In the wild carpenter bees make their homes in the branches of dead standing trees. If you leave a snag (dead standing tree or at least a six-foot section of a dead tree) in your yard or make a pile of fallen limbs away from your structures, carpenter bees will happily make their home there. I actively encourage carpenter bees to come to my yard by placing large pieces of fallen branches I pick up after windstorms and placing them around the edges of my yard. I also have a few brush piles hidden around my yard. If you don’t have many fallen branches from overstory trees, you can get untreated soft wood like pine from a hardware store and put outside away from your home for the carpenter bees.
Carpenter don’t usually tunnel on painted wood but prefer unpainted, weathered soft wood such as cedar and pine. In a pinch they may bore through stained or preserved wood. To deter carppenter bees from wood you don’t want them nesting in, maintain painted, not stained surfaces, and make sure to pre-fill any nail holes and crack in caulk when building outside structures with wood.
Making a citrus spray by boiling and cooling citrus peels, cooling and straining the mixture, then spraying the wood you don’t want carpenter bees nesting in. Spray after the bees emerge in the spring and before they nest or in the late summer and early fall before they return to the nests to hibernate. Don’t do this when they are actively nesting! Some people swear just rubbing citrus on the wood deters the carpenter bees.
Almond oil is another deterrent to place around the holes once the bees have left them, not when there are bees in there.
Apparently, wind chimes on a porch can deter carpenter bees from setting up shop nearby.
There are fake wasps nests you can buy on the internet to hang near your porch or the eaves of your home to frighten carpenter bees away from nesting nearby because wasps can kill carpenter bees and eat their larvae. There are also DIY tutorial about how to make paper bag wasp decoys if you research them. People swear by these methods. I will share that I did try this one year and I have an adorable video of a carpenter attempting to build a nest in my hanging paper bag filled with newspaper!
My friend Leslie has what I think is the sweetest alternative for carpenter bee nests. She lets the carpenter bees enjoy a soft wood table on her porch. They prefer this over any stained or treated wood on or around her house and she gets to enjoy watching their nesting activities up close.
Try to stop and consider the big picture for nature before eliminating native carpenter bees from your yard. Remind yourself and anyone who complains about them that the benefit of these cute and valuable creatures far outweighs their “peskiness” or cosmetic and inconvenient damage done to wood!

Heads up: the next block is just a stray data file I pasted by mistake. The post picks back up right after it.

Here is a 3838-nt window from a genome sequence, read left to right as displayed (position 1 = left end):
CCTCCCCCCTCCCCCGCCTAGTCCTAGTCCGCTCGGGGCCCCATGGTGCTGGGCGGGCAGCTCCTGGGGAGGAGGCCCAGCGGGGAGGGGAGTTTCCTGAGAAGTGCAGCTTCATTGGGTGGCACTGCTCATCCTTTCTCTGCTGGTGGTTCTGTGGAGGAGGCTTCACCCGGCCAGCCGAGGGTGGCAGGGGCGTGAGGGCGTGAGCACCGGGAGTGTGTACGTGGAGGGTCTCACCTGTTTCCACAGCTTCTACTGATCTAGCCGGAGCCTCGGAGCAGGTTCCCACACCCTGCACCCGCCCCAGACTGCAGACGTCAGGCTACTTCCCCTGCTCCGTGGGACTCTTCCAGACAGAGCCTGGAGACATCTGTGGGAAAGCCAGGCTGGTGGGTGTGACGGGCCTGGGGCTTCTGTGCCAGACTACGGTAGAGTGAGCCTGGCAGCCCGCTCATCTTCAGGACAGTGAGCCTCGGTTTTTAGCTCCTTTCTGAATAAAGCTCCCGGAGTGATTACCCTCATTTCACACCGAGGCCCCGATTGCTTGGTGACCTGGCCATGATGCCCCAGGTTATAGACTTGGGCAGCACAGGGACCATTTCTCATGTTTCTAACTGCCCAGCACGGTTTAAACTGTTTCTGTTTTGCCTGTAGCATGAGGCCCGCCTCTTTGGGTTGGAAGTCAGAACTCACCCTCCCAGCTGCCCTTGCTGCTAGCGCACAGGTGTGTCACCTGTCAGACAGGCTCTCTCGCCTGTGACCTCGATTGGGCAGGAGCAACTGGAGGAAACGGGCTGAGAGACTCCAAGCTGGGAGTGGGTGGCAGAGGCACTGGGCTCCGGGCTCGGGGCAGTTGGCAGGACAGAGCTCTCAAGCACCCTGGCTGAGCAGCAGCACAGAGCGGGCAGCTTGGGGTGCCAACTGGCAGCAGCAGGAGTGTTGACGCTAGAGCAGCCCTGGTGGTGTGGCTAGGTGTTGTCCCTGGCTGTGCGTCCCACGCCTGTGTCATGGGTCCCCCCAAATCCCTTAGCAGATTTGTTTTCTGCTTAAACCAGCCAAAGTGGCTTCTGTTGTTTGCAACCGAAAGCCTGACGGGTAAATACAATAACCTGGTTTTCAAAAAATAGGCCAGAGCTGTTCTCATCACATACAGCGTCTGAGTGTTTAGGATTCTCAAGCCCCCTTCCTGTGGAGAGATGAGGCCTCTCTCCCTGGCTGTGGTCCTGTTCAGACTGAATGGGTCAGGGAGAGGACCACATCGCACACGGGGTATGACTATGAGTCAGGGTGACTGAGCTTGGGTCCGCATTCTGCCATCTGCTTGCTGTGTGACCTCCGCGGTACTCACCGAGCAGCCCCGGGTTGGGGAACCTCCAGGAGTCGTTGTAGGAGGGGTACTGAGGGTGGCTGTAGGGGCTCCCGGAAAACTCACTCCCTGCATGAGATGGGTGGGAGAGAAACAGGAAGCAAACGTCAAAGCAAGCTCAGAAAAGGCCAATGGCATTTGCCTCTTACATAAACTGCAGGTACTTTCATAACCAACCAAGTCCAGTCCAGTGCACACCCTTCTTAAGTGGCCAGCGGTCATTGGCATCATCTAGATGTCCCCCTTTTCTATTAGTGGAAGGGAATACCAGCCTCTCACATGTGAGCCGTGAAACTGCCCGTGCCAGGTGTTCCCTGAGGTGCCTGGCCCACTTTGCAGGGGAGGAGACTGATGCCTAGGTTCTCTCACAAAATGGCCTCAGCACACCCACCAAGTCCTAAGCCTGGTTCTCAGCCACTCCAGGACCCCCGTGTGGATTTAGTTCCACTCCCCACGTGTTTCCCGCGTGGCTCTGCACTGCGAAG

***Why We Need to Protect Carpenter Bees***
Like all living creatures, carpenter bees are part of the food web. They are a food source for birds and other predators. Eliminate them and you’re destroying the fragile ecosystem of your yard and contributing to the alarming insect and bird decline going on now.
In nature, when carpenter bees tunnel into soft, dry, already rotting wood they speed decomposition and help recycle nutrients back into the soil.
Carpenter Bees are vital and necessary supersonic pollinators! They can pollinate harder to pollinate inverted flowers of plants such as blueberries, tomatoes and eggplants by actually vibrating while pollinating! This unique buzz pollination or sonication helps dislodge the pollen in flowers. The fruits pollinated by carpenter bees are also larger! Some farmers know how valuable carpenter bees are and encourage them to live nearby by providing blocks of wood attractive to them and by not using pesticides that harm them in any way.
Carpenter bees are generalist pollinators meaning they pollinate a wide variety of plants. They are also active pollinating the longest time. They are often one of the last pollinators in the fall.
The Greenburgh Nature Center blog explains why carpenter bees are also the best pollinators of milkweed which makes their existence directly related to survival of the popular monarch butterfly.
Carpenter bees are the largest native bees in North America (in addition to the bumble bee queens) so they are often only bees that can still fly and pollinate in unfavorable weather conditions that smaller pollinators can’t.
Their population is stable and not yet as concerning as bumblebees, but native carpenter bees face the same risks of habitat loss, pesticide use, and climate change as all our other native bees. We need change our point of view about carpenter bees and try and include them as one of the native bees we need to protect before they are in crisis!
Note - there are no affiliate links on Nurture Native Nature. Click the highlighted text throughout the posts for links to references, explanations or examples that might be interesting or helpful. I have worked hard in this post to included as many affirmational carpenter bee resources as possible for you to click and share. This wasn’t an easy task because the pest control companies seem to currently dominate the perspective on carpenter bees!